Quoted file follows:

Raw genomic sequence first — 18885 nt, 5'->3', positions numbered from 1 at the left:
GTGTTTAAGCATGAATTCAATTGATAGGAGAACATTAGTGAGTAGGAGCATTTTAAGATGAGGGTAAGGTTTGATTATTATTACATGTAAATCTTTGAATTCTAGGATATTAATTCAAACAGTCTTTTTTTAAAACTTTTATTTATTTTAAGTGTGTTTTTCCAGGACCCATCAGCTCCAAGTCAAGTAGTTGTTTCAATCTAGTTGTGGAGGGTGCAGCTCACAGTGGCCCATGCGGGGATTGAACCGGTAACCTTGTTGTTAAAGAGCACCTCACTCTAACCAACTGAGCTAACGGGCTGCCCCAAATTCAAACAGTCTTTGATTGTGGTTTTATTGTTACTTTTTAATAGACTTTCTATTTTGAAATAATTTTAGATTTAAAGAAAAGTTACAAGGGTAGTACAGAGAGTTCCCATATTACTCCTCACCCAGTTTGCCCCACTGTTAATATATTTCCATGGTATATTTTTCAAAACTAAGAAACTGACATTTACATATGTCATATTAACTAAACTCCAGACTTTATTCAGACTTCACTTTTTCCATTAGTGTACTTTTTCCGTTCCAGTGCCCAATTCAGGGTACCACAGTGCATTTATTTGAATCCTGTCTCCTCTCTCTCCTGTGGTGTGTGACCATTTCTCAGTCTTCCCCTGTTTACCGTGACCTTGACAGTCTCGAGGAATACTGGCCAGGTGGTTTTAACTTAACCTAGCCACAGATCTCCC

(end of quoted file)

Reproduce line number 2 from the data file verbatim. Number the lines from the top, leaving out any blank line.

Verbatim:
GTGTTTAAGCATGAATTCAATTGATAGGAGAACATTAGTGAGTAGGAGCATTTTAAGATGAGGGTAAGGTTTGATTATTATTACATGTAAATCTTTGAATTCTAGGATATTAATTCAAACAGTCTTTTTTTAAAACTTTTATTTATTTTAAGTGTGTTTTTCCAGGACCCATCAGCTCCAAGTCAAGTAGTTGTTTCAATCTAGTTGTGGAGGGTGCAGCTCACAGTGGCCCATGCGGGGATTGAACCGGTAACCTTGTTGTTAAAGAGCACCTCACTCTAACCAACTGAGCTAACGGGCTGCCCCAAATTCAAACAGTCTTTGATTGTGGTTTTATTGTTACTTTTTAATAGACTTTCTATTTTGAAATAATTTTAGATTTAAAGAAAAGTTACAAGGGTAGTACAGAGAGTTCCCATATTACTCCTCACCCAGTTTGCCCCACTGTTAATATATTTCCATGGTATATTTTTCAAAACTAAGAAACTGACATTTACATATGTCATATTAACTAAACTCCAGACTTTATTCAGACTTCACTTTTTCCATTAGTGTACTTTTTCCGTTCCAGTGCCCAATTCAGGGTACCACAGTGCATTTATTTGAATCCTGTCTCCTCTCTCTCCTGTGGTGTGTGACCATTTCTCAGTCTTCCCCTGTTTACCGTGACCTTGACAGTCTCGAGGAATACTGGCCAGGTGGTTTTAACTTAACCTAGCCACAGATCTCCC